By the turn of the twentieth century national schools of sociology were being formed, as shown by journals being established specifically for sociology: in Germany, the Archiv für Socialwissenschaft und Socialpolitik was founded in 1904; in the United States of America, the American Journal of Sociology, published from Chicago, had been in existence since 1895; and in Britain the Sociological Review was founded in 1908. In France, two main journals emerged from its two main sociological schools - the Durkheimian with its Annie Sociologique founded in 1896/7, and the Revue Internationale de Sociologie, founded by Rene Worms in 1895, which became the vehicle for anti-Durkheimian sociology. The Durkheimian School included, among others, Marcel Mauss, Maurice Halbwachs, Henri Hubert and Robert Hertz, and extended beyond sociology to inform the work of the sinologist Marcel Granet, and the historians Marc Bloch and Lucien Febvre.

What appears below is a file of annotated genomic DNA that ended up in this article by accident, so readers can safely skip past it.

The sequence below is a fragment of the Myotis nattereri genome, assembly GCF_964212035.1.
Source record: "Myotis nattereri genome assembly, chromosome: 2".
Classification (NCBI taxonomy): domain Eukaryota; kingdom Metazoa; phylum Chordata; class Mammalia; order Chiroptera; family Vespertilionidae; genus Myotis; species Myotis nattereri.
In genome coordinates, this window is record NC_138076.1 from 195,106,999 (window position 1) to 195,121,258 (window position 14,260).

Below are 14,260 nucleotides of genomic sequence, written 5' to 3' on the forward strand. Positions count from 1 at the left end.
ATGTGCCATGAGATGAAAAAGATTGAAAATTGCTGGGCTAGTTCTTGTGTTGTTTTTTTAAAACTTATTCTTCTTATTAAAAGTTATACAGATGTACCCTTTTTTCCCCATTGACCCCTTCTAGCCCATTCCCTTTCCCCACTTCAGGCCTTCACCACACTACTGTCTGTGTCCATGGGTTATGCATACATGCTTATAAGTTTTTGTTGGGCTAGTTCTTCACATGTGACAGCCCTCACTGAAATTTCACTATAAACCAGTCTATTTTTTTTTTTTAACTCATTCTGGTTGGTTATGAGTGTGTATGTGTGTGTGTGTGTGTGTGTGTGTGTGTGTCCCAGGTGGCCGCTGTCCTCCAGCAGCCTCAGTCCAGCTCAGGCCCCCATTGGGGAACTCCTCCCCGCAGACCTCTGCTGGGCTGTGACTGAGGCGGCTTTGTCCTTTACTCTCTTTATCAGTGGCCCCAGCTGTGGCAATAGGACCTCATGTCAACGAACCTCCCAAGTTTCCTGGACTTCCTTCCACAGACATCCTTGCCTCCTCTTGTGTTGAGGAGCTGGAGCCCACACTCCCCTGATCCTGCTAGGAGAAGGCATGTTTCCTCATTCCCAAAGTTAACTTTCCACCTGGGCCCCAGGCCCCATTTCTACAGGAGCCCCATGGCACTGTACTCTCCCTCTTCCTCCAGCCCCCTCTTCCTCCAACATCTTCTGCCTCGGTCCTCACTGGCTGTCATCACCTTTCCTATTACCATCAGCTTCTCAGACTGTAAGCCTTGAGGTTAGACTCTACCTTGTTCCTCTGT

Against this broad background of the professionalization of sociology, the concept of civilization continued to be tied to the identity of the West and its political transformations, whilst being simultaneously developed as a category that identified civilizations with states and empires, and organized religions and cultures. Emile Durkheim critically engaged with both sides of the concept of civilization. As his The Evolution of Educational Thought makes clear, the notion of civilization refers to the relation between a cultural heritage in the form of educational models, and a civilizing process through which a national ideal is at once forged and re-made. His 'Note on the Notion of Civilization', written with Marcel Mauss, further emphasizes civilizations as extensive patterns of cultural identity. As the emphasis for civilization is a cultural one, as also seen in The Elementary Forms of Religious Life, rather than one that gives precedence to states and empires, it can also refer to the social formations of the Pacific, indigenous Americans and Australians, and not only to the Middle East and its European and Indian hinterlands.